In the past, the most advanced work in neuroidentification has occurred in the chemical industry. (Also, there is work by Principe, Fernandez and Feldkamp of importance here).This area was not well represented in this conference; there was only one very formal paper on time-lagged recurrent networks, a paper which provides some theoretical support for designs which have already proven very successful in practical applications. However, the synergy between ADP and neuroidentification is great enough that groups could be formed in the future which are world-class in both areas -- neurocontrol and neuroidfentification -- if this initiative encourages such development. The development of such groups is of crucial importance to the scientific development of the ANN field.

Nevertheless, from a strategic point of view, there are a few of us who would question the relative importance of this activity, compared with certain other activities. Is it not more important to improve the environment, and create sustainable production technologies, than to monitor the damage already done?

As an example, what if we could reduce the wastes from chemical plants by a factor of two or more, using intelligent control, while actually reducing costs through greater efficiency? ANNs can be used in such applications, but the private sector is already doing very well in that kind of research [6,ch.10], and NSF and EPA already have mechanisms to fund it. It is not an obvious target of opportunity for NASA at present.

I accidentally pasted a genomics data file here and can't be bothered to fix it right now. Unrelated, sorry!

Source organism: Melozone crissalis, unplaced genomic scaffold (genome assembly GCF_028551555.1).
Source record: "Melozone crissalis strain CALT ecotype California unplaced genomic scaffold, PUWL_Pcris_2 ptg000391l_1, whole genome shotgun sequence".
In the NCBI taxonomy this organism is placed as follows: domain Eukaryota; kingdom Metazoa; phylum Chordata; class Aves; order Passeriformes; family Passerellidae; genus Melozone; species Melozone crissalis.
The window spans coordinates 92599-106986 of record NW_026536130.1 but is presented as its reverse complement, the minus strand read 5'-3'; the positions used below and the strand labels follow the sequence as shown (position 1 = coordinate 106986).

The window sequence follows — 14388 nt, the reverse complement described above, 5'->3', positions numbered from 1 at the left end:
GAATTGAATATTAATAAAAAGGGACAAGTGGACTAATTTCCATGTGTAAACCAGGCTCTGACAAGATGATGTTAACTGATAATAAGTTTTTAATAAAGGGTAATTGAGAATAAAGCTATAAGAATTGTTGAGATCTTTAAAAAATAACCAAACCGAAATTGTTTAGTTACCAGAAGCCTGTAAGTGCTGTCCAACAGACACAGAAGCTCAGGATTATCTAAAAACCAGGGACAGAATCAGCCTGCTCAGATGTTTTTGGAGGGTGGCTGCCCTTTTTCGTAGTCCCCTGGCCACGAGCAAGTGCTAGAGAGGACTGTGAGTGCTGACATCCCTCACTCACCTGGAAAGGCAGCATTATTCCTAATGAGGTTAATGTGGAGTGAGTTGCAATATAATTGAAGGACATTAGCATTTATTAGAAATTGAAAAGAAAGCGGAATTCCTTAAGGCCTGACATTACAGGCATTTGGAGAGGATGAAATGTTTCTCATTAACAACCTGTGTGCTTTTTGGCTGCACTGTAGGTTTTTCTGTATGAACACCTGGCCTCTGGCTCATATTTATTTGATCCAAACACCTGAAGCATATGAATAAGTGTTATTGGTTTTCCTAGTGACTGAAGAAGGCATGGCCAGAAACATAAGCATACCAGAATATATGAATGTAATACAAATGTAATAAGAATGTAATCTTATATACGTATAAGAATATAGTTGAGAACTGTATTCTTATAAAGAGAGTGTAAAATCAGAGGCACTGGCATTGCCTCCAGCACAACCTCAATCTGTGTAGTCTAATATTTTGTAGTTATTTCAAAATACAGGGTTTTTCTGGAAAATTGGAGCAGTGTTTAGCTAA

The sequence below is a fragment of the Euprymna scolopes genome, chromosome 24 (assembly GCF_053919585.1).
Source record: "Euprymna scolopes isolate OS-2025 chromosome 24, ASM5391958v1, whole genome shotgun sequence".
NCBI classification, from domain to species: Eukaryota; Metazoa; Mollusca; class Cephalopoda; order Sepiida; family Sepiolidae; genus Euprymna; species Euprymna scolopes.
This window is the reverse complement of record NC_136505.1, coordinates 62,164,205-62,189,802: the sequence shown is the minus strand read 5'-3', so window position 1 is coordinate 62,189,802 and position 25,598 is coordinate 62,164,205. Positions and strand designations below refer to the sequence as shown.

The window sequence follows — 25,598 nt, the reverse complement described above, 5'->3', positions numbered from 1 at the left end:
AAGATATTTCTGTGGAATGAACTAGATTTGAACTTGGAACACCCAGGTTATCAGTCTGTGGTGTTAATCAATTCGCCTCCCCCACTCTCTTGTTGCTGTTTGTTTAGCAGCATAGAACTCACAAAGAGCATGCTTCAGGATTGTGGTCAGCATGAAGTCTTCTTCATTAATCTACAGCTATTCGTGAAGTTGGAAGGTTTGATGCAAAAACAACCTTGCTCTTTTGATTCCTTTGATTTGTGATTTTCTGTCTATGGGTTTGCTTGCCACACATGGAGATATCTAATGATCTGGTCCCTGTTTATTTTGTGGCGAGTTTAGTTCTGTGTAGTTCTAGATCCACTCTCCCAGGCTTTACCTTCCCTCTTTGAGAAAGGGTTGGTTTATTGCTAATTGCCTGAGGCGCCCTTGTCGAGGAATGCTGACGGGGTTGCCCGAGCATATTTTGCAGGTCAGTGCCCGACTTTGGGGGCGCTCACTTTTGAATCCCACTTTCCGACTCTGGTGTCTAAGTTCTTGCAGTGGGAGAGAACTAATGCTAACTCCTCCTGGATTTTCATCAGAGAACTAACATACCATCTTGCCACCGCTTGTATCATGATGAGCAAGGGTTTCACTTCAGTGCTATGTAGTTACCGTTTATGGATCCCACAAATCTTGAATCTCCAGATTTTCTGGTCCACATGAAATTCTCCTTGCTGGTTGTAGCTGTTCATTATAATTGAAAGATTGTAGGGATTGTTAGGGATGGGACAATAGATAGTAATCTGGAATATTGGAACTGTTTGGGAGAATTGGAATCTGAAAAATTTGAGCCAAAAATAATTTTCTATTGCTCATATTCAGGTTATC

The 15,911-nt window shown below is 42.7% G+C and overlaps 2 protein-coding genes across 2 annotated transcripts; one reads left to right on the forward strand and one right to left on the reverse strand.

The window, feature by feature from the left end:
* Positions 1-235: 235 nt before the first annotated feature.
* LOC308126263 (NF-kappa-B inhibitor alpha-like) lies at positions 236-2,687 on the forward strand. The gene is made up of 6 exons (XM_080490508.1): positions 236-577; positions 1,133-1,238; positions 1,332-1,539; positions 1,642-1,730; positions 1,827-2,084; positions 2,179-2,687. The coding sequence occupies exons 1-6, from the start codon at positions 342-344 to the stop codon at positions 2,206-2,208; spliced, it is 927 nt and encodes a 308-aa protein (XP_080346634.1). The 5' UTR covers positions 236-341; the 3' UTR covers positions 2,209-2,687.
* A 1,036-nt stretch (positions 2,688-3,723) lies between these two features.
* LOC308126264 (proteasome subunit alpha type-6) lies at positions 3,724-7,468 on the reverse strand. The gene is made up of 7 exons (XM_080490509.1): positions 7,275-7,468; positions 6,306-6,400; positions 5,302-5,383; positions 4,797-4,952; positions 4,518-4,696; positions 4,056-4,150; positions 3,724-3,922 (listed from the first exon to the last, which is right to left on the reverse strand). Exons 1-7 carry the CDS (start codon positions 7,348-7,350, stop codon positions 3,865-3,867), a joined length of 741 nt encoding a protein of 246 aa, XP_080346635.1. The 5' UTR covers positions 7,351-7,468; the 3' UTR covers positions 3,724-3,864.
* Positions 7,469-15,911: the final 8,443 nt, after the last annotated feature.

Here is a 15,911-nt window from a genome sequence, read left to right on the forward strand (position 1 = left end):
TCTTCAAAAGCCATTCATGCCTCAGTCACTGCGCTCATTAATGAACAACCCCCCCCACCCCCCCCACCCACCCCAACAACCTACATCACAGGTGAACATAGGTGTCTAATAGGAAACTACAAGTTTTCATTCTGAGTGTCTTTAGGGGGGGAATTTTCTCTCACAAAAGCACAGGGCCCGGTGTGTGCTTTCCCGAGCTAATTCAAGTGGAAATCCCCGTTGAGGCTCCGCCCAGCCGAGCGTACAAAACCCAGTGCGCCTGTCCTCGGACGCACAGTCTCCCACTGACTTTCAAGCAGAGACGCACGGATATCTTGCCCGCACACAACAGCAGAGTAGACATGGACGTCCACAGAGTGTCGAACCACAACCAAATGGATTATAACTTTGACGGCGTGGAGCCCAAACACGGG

On the other hand, motor vehicles are also a major source of pollution on earth. Transportation, in general, is the main reason for our nonsustainable dependence on oil, which poses large immediate problems for national security. NSF also has an active role in supporting the application of ADP to automobiles[10], within the context of the larger Partnership for a Next Generation Vehicle, a major Presidential initiative.